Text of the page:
I decided to take the fold out idea a bit further since I’d enjoyed a leaflet in this format myself. I decided that I would stick with the idea of a leaflet aimed at gathering local support for a community group. The idea would be that this little offering comes through the door, onto peoples’ doormats. Clearly it would be hopeless if aimed at sitting in a rack somewhere.
A couple of things about this one: I used watercolour paper because I decided to hand letter and hand colour the whole thing, having taxed my brain with InDesign the day before. The paper is too thick for the type of folding I planned, and the hand painted effect is not very successful: it doesn’t look professional, though I did aim for it to look friendly and local.
Overall, folding paper in various ways and then thinking about the content, instead of the content driving, has been an interesting experience. It definitely changes the way I prioritised content, and made me think about delivering content in a number of ways not previously apparent. For example, with this fold, I ended up putting the content sub-headings on the outside and the headline on the inside. So, the content on the outside raises questions, tempting (hopefully!) the reader to open the fold. Unusual folds lend themselves to thinking about presenting the content in unusual ways and creates a stimulus in the way that conventional folds (such as A4 to A5) do not. Having said that, I am acutely aware of the cost implications of doing anything other than a standards fold. I’ve looked at a range of different design ideas online and will certainly consider new and interesting folds for leaflets in future, it makes designing more fun.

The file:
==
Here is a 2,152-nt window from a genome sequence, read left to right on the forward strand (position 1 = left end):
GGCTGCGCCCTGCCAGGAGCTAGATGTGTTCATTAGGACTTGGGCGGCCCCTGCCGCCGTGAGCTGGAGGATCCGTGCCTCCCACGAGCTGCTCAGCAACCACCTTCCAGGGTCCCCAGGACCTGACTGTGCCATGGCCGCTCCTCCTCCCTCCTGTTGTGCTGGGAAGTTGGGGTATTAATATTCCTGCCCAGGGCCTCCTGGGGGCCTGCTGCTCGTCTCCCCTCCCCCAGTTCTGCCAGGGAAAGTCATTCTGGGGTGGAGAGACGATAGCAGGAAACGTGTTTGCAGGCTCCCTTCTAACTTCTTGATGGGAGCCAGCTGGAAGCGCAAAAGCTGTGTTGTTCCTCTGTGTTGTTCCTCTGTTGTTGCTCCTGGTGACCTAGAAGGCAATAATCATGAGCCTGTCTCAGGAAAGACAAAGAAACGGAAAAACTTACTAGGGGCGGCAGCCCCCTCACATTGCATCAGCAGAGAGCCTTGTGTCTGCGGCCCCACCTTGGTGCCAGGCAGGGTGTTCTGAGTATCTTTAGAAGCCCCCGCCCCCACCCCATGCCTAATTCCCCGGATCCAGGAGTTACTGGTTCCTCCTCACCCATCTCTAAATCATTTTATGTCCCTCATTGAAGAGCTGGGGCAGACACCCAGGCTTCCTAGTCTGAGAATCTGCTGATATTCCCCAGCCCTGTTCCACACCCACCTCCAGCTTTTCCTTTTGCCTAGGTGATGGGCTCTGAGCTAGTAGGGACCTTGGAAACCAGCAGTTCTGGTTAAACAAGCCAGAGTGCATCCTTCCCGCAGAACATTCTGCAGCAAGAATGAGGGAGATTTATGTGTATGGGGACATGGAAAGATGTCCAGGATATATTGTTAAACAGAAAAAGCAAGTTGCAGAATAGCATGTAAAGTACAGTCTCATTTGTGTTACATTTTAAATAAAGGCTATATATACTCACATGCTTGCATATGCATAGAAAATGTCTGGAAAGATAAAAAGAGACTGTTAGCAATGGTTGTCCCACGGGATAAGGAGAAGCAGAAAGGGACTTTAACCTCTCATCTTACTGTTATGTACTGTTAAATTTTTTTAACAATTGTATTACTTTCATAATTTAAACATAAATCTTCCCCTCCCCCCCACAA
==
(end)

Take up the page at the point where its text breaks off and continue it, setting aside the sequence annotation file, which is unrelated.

Oh, and I came across this great little eye catching leaflet at the cinema last night. It was propped up all over the place.